Don't Fall For This 'Facebook Customer Service' Scam : All Tech Considered Say you got kicked off Facebook and need to get back on — to talk to friends or run your small business. A Google search for "Facebook customer service" can lead to a surprise. A bad one.

Searching For 'Facebook Customer Service' Can Lead To A Scam

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Here's something that Americans experience quite often - they get kicked off of Facebook. They don't know why. They try to ask the company for help and can't get it. NPR's Aarti Shahani has been talking with people in that situation.

AARTI SHAHANI, BYLINE: I've been speaking with Facebook users who rely on the platform to make their living. Their stories, which we'll share later today, made me start to wonder if I needed to reach the company, what would I do? Facebook pays NPR and other news organizations to produce live videos, we have a direct relationship. But if I were just a regular user, I'd Google Facebook customer service. I tried that, and I got this number - 844-735-4595. Do not call it.

STEVEN: Thanks for calling Facebook. This is Steven (ph), how can I help you?

SHAHANI: You will get someone real, just not from Facebook. This is a recording of a phone call made by the company Pindrop which specializes in phone fraud. The first time I called the toll-free number, someone picked up and then put the phone down, maybe on a table. I could hear mumbling in the room. It felt suspicious, so I asked Pindrop to look into it. A Pindrop researcher, who has to remain anonymous for his work, decided to record as he pretended to be a Facebook user in distress.

UNIDENTIFIED MAN: Actually I'm having trouble with my Facebook account.

SHAHANI: He says he needs help logging in. Steven, who according to Pindrop analysis is based in India, tells him to go to a Wal-Mart or a Target.

STEVEN: Just walk over there and tell them to provide you an iTunes card, OK?


STEVEN: And on the backside of that iTunes card there will be a 16-digit security code.

SHAHANI: Keep listening.

STEVEN: And you need to call us back on the same number and provide me that 16-digit security code so that I can activate that access and we'll be giving you the password for your new - for your old account.

SHAHANI: This is a scam. The top Google search result for Facebook customer service led to a man asking Facebook account holders to buy iTunes gift cards and hand over the codes. Apple and federal regulators have issued warnings about this kind of scam. And that toll-free number was not just on Google, it and others have been circulating on Facebook on pages where people are asking for help for at least a year.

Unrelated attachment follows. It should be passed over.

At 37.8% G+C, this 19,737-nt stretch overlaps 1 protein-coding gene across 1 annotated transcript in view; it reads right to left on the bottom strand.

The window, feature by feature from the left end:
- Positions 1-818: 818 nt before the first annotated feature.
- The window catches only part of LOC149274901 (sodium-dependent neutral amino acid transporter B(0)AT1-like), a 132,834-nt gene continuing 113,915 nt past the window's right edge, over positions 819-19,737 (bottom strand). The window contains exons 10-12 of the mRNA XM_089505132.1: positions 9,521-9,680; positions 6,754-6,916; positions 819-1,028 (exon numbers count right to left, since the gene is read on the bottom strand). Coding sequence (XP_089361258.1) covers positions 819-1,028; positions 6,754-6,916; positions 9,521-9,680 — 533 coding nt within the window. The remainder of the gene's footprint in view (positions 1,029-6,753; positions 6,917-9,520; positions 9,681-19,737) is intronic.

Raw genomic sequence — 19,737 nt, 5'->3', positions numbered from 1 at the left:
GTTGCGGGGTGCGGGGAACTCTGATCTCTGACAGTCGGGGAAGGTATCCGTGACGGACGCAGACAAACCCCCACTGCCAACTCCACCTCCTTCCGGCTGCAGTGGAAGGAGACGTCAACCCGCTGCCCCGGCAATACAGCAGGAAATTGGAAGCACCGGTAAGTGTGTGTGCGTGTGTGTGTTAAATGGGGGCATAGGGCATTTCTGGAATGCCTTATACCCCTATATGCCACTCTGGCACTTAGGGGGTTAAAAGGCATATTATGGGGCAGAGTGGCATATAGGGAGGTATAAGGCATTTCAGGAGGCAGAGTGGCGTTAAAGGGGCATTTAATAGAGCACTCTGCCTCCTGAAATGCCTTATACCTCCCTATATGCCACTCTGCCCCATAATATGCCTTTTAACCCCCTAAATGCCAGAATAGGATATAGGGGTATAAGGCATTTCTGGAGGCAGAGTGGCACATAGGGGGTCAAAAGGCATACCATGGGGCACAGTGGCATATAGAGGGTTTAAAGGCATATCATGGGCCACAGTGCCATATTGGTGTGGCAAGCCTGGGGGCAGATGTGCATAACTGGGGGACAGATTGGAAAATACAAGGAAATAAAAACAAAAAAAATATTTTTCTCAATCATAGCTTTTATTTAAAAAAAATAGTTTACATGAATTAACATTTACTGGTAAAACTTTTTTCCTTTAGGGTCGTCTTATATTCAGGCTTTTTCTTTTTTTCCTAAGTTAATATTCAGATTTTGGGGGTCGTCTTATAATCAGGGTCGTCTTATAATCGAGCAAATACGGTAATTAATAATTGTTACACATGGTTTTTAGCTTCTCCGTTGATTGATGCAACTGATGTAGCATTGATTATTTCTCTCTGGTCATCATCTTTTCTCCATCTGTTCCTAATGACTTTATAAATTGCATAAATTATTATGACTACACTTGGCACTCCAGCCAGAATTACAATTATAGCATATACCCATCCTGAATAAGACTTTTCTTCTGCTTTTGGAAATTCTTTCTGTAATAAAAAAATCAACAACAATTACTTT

MARTY WEINTRAUB: Wow. Wow. Wow. That's crazy.

SHAHANI: That's Marty Weintraub with Aimclear marketing. He wrote a leading industry book on Facebook advertising long before the rest of the world realized the company would dominate the internet economy.

WEINTRAUB: This is an astonishing result.

SHAHANI: Weintraub also wrote a book on how to manipulate search results to get your brand or product up on top. He knows that companies monitor their search results to see what their customers want, and that criminals and competitors try to exploit brands. These are standard practices. What Weintraub finds astonishing is that a term as basic as Facebook customer service slipped through the company's cracks.

WEINTRAUB: Well, it's not like somebody searching for, hey, what color are Mark Zuckerberg's socks? It's not like it's something that's off the beaten path, so one would think that a company as large as Facebook would be monitoring search engine results page for major queries surrounding their services.

SHAHANI: According to Google data, Facebook customer service gets searched on average 27,000 times a month in the U.S. Weintraub says that is sizable, Facebook should have known about it almost the first minute it came up and should have guarded its users.

WEINTRAUB: These are people who are looking for help with the product and they're getting scammed? O-M-G.

SHAHANI: NPR informed Facebook and Google about the scam line. Facebook says it's been investigating the group associated with this toll-free number for some time, that this group is targeting many platforms, and it's up to Google to explain why it displays certain search results. A Google spokesperson said in a statement that the company has taken steps to remove the fraudulent number. Neither company explained how the prominent search result went unnoticed, and to be clear, Facebook does not have a phone number for regular users to call.



That was NPR's Aarti Shahani. In the process of reporting, Aarti decided to start a page on Facebook for people to share concerns they can't deliver directly to the company. The page is called TellZuck. That's We'll link to it at


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